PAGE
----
Into the Frozen Ross Sea
Today we set sail! We are due to depart at 10 AM, so everyone must be on the boat at 9. McMurdo Station has been wonderful, but it’s time for the next portion of our adventure. But first, our mighty icebreaker has an important job to do. The pier is actually sea ice, and it is supposed to float. It is presently too close to shore, and there are concerns it is not floating freely and might crack. So, the RVIB N.B.Palmer has been tasked with hauling it back to its original position.
We chug backwards and forwards for quite some time, clearing ice to allow space for the ship to maneuver and for the dock itself. The motion of the ship and the swirling water below turn over large chunks of thick sea ice between three feet and five feet thick. We are excited to see the very substantial coating of algae including diatoms, which look brown, on the bottom of the pieces that have been overturned. These algae and diatoms support a host of creatures including krill (tiny shrimp-like organisms) and ice fish.
Some of us have wondered how Scott’s party could possibly have gotten their wooden sailing ship into where McMurdo now sits, but it’s because the sea ice is not typically as extensive as it is today. The abundance of sea ice this summer could be due to a variety of factors, including natural multi-year variability as well as increased glacial melting, causing more fresh water to pour into the Ross Sea. Fresh water freezes sooner—at a higher temperature—than salty sea water.
Once we are underway, it’s time for safety briefings. We learn how to don our life-jackets and cumbersome but potentially life-saving “Gumby” (immersion) suits—vital in case we must abandon ship—and climb into one of the two main lifeboats. The lifeboats are designed to keep up to 76 people alive and are well stocked with food, water, and first aid supplies. Later, we’re issued hardhats and flotation jackets and learn how to stay safe on the aft decks where oceanographic equipment, such as the megacorer, will be used.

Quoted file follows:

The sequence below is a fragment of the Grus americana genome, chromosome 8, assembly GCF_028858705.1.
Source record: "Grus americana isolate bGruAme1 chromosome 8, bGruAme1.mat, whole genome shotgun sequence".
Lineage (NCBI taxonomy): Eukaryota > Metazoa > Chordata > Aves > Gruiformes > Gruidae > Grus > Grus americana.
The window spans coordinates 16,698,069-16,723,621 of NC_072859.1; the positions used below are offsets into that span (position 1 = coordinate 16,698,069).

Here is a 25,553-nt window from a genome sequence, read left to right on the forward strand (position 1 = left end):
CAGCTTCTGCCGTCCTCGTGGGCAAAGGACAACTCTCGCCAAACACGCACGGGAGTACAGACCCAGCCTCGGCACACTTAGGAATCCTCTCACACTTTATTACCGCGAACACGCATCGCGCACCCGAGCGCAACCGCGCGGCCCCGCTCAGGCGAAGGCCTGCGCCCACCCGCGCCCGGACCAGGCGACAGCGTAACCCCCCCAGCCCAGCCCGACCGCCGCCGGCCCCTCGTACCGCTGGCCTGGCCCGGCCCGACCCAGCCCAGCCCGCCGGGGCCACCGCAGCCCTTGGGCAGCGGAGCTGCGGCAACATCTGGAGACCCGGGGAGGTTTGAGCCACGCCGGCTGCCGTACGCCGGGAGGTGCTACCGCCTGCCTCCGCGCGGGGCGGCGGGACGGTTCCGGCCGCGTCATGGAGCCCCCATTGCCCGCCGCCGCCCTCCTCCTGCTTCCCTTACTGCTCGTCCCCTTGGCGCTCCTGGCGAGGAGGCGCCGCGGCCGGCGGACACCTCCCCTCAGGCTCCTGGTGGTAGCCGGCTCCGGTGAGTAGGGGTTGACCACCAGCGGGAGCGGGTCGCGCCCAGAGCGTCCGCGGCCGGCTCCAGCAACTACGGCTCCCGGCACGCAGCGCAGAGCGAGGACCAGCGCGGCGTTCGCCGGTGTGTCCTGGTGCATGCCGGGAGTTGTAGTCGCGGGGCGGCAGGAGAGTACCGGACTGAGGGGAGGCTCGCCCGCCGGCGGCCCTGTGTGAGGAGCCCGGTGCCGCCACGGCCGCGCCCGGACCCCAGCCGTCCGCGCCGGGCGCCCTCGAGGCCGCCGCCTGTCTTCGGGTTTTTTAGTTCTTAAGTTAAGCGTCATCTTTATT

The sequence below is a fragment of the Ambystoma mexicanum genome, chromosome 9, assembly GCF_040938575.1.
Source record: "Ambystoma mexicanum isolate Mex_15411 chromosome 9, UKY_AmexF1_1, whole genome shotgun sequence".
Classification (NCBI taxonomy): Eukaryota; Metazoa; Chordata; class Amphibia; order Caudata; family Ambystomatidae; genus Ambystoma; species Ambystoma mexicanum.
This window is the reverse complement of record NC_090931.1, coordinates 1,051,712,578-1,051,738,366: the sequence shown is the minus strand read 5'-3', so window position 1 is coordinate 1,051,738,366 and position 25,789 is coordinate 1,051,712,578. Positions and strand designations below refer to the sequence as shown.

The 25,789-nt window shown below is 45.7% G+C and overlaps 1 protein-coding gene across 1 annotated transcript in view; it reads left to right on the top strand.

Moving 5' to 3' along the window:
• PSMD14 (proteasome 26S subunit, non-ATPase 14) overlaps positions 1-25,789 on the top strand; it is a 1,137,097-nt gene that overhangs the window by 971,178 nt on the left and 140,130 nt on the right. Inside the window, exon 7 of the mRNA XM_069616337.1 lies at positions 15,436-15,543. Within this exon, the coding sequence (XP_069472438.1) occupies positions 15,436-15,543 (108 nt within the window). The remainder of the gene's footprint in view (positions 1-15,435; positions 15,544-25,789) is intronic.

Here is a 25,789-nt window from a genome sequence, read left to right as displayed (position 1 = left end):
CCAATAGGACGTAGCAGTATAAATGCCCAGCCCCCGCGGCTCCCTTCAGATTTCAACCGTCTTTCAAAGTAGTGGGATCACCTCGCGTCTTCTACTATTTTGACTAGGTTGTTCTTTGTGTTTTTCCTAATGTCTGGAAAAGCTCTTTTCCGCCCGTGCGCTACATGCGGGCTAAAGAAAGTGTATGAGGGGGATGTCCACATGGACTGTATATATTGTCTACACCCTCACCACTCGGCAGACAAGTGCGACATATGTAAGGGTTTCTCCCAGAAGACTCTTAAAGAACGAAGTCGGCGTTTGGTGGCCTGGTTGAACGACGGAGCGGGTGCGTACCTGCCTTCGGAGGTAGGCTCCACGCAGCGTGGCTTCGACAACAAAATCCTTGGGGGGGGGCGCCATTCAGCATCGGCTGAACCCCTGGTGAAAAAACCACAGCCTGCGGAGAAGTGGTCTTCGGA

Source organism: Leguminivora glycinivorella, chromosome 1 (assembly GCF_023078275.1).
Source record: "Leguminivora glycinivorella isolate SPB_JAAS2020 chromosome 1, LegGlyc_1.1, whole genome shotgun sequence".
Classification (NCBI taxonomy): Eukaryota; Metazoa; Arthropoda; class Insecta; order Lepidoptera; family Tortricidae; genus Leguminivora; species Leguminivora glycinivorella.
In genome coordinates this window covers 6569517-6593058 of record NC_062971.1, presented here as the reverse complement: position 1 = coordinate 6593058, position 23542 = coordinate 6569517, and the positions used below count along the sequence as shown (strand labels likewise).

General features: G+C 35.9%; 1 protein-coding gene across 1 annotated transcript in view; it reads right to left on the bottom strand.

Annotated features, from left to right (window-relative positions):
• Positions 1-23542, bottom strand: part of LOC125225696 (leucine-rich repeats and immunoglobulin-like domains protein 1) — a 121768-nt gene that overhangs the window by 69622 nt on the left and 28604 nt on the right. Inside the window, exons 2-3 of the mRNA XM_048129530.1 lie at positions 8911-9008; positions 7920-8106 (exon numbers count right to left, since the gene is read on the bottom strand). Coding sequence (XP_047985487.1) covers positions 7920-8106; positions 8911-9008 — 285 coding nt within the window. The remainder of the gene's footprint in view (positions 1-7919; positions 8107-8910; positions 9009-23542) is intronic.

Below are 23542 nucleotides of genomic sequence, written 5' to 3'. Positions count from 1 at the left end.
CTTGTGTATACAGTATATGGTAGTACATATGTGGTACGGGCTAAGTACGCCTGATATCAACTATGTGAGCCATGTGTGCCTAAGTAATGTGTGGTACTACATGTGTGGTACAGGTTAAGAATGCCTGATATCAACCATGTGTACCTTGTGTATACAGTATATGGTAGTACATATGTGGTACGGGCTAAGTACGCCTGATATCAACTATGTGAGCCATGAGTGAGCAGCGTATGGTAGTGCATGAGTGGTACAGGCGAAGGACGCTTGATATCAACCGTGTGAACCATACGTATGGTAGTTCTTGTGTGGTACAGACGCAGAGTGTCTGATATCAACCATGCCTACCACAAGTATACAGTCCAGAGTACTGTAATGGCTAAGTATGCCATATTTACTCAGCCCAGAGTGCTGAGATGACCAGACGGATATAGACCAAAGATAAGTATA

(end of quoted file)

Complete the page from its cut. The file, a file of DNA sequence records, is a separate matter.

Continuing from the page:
Ivia models the latest in immersion fashion
Soon, most of us are out on deck, on the bridge, or visiting the ice tower for its expansive views as we break ice through the Ross Sea. Weddell seals, with their sleek spotted coats and endearing faces, abound. They belly-inch away from the oncoming ship, like giant black ice slugs.
There’s no experience quite like pounding through ice in a large icebreaker. For part of our journey through the frozen sea, there is something of an ice-chocked channel, but passage is difficult and progress slow. Frequently, the ship stops, backs up, and pushes with more power, forcing the bow up onto the ice to break it, or simply maneuvering past thicker ice. The ice growls and bangs against the hull, tumbling over itself and flipping large slabs.
Before us lie many miles of frozen water, then the Southern Ocean and science!